In this widely popular novel—with over 100,000 copies in print—beloved California author Tsukiyama uses the Japanese invasion of China during the late 1930s as the somber backdrop for an unusual story about a 20-year-old Chinese painter named Stephen Chan.
When Stephen is sent, on the eve of World War II, to his family's summer home in a Japanese coastal village to recover from tuberculosis, he comes under the care of Matsu, a reticent housekeeper and master gardener. Over the course of a remarkable year, Stephen learns Matsu's secrets, gaining not only physical strength but profound spiritual insight. For Matsu is a samurai of the soul, a man devoted to doing good and finding beauty in a cruel and arbitrary world. In Stephen he finds a noble student, one eager to appreciate Matsu's generous and nurturing life ways—and to love Matsu's soulmate, gentle Sachi, a woman afflicted with leprosy.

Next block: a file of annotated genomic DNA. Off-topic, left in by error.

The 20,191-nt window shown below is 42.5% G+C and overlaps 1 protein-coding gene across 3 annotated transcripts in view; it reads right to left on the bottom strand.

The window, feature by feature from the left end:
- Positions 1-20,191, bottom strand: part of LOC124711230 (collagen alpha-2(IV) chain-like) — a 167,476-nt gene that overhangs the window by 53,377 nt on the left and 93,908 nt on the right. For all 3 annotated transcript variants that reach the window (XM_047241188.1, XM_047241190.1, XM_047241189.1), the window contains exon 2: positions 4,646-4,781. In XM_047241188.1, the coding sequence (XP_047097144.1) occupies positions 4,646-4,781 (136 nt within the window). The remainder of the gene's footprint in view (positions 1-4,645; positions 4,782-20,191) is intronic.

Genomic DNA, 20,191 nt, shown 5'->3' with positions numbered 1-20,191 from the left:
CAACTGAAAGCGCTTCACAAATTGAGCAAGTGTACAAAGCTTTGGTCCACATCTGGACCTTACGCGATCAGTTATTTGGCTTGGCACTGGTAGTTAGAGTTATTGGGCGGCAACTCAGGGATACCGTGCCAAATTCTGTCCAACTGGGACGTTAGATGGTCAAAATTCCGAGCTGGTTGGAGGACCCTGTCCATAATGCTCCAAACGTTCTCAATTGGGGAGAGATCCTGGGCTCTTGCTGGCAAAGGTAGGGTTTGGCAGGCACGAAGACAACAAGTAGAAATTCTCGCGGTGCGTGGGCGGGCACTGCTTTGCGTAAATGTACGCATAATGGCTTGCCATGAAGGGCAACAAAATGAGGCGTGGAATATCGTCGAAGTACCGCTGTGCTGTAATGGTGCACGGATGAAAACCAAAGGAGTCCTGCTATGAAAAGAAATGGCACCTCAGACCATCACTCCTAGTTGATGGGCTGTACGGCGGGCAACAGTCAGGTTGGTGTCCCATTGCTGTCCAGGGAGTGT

Sensitive, genuine, insightful, and accessible—equally rich in its compelling characters and situations—The Samurai's Garden is a well-written, multi-faceted story blending art, culture, society, history, and personal experience.
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AUTUMNTARUMI, JAPAN SEPTEMBER 15, 1937I wanted to find my own way, so this morning I persuaded may father to let me travel alone from his apartment in Kobe to my grandfather's beach house in Tarumi. It had taken me nearly two weeks to convince him--you would think I was a child, not a young man of twenty. It seems a small victory, but I've won so few in the past months that it means everything to me--perhaps even the beginning of my recovery. Just before leaving, I bought this book of Japanese parchment paper to record any other prizes I might be lucky enough to capture. It